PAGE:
Where a part-time worker's failure to join an employer's pension scheme after the lifting of the exclusion on part-timer workers was due to her not being aware of her eligibility to do so, that failure did not provide an evidential presumption that had the exclusion not been in place she would not, in any event, have joined.
The appellant part-time employee (X) appealed against an employment tribunal's rejection of her claims in respect of her entitlement under the pension scheme of the respondent employer (K).
In 1982 X had commenced working for K. At that time she was excluded from the scheme, which was compulsory for full-time employees. In 1988 she was still excluded, but the scheme became optional for full-time employees. In 1991 she became eligible to join when the scheme became optional for part-time employees as well. But she was unaware of her eligibility and did not join until 2006. After she retired, X brought claims relating to the periods 1982-1988, 1988-1991 and 1991-2006. In relation to the first period, K did not oppose her claim under the Equal Pay Act 1970 that she was entitled to the benefit of an equality clause which would have meant that, like a full-time employee, she was compulsorily made a member of the pension scheme. However, in relation to the second period, it contested her claim under the Act because the equality clause would then have only meant she had the option of joining the scheme and she had not proved, on the balance of probabilities, that she would have done so. It also contested her claim in relation to the third period that it had breached an implied term to inform her of her eligibility to join the scheme. The tribunal judge held that X's claim for the second period had no reasonable prospect of success and struck it out. He dismissed her claim for the third period as it had been brought out of time and she had not demonstrated that it had not been reasonably practicable to present it in time and that it had been presented within a reasonable time thereafter.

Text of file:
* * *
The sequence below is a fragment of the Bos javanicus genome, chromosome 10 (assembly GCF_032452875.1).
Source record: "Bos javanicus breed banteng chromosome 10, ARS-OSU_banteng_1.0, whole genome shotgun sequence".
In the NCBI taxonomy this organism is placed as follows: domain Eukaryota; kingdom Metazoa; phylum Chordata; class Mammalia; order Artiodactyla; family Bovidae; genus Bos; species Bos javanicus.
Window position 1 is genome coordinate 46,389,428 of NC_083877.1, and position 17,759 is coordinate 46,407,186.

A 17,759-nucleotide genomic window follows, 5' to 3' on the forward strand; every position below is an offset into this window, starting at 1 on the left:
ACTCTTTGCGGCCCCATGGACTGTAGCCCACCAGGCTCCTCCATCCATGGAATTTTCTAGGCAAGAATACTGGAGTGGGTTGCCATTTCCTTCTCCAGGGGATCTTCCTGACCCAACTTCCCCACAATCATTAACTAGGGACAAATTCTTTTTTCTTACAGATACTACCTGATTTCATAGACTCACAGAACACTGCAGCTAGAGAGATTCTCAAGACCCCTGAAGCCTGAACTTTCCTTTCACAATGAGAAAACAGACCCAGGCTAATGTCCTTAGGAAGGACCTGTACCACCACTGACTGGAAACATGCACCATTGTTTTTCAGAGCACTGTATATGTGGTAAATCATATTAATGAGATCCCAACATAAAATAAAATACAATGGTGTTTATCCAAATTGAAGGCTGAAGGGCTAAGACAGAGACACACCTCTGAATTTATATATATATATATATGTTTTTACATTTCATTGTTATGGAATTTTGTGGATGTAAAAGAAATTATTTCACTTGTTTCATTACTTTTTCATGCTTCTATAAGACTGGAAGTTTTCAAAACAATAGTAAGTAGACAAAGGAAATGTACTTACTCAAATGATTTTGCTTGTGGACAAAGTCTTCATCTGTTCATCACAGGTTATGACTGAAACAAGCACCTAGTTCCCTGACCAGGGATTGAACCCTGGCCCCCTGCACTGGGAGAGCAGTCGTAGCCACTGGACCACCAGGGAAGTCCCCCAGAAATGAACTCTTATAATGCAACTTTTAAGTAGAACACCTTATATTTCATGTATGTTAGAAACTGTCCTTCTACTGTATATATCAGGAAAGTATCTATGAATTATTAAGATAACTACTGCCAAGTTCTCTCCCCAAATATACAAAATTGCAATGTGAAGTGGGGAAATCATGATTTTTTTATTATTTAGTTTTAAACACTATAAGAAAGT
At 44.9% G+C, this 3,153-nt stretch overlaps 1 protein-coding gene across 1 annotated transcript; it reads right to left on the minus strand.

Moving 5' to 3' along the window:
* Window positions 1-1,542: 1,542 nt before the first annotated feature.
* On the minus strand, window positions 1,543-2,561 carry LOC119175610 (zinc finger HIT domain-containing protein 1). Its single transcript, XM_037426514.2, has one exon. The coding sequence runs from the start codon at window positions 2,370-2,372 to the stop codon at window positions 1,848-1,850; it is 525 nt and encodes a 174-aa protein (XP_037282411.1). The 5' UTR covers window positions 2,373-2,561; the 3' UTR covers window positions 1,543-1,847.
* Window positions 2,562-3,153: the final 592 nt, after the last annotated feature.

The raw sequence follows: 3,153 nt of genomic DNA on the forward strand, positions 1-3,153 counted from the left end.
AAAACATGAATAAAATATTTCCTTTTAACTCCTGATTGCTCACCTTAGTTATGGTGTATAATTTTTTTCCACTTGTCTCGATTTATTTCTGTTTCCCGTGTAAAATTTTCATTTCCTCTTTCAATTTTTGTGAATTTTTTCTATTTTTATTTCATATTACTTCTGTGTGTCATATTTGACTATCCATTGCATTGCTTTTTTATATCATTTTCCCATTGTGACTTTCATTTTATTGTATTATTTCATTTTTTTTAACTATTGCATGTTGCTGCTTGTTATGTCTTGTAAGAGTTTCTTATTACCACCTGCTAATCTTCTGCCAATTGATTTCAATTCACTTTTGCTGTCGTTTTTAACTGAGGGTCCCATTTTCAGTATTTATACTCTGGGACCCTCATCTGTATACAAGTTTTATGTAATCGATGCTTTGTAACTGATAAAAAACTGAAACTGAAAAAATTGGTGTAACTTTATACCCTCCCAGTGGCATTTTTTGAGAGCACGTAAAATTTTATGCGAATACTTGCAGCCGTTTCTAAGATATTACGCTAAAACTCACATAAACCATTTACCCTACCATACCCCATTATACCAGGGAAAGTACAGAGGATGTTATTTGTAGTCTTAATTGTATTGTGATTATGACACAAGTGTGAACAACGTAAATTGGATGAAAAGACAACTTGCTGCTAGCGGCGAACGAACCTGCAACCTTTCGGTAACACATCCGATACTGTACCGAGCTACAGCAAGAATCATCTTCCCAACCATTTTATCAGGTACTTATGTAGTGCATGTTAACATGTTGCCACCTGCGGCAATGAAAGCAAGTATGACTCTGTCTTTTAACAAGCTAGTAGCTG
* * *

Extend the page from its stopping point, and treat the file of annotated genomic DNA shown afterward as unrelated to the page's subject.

HELD: (1) X's appeal in respect of the second period succeeded. Given that she had not been aware during the third period that she had the option to join K's pension scheme, the employment judge should not have used her failure to join for 15 years as providing an evidential presumption that she would not have joined the scheme during the second period had the equality clause been applied to her (see paras 18, 22 of judgment). (2) K's head of pensions had misinformed X that she had six months after the termination of her employment in which to make a claim before the tribunal. However, her claim regarding the third period had not been under the 1970 Act, which provided for the six-month time limit, and the time limit was the normal one of three months. X had relied on the incorrect statement and had not been at fault in doing so. Accordingly, the employment judge erred in law or misunderstood or misapplied his findings of fact in concluding that it had been reasonably practicable for her to have made her claim within the three months as opposed to the six months. As regards the reasonableness of X's three-month delay after the three-month time limit, half of that period had been due to K's head of pensions forgetting to pass on information to her and the remaining six weeks, in which she sought legal advice, was not a significant period of delay against her genuine and reasonably held belief that she had six months within which to commence proceedings. Therefore, the only conclusion the employment judge could properly have reached was that, in those circumstances, the further period of delay was reasonable. He should have permitted the claim to proceed, notwithstanding the fact that it was nominally made out of time (paras 25, 30-31).
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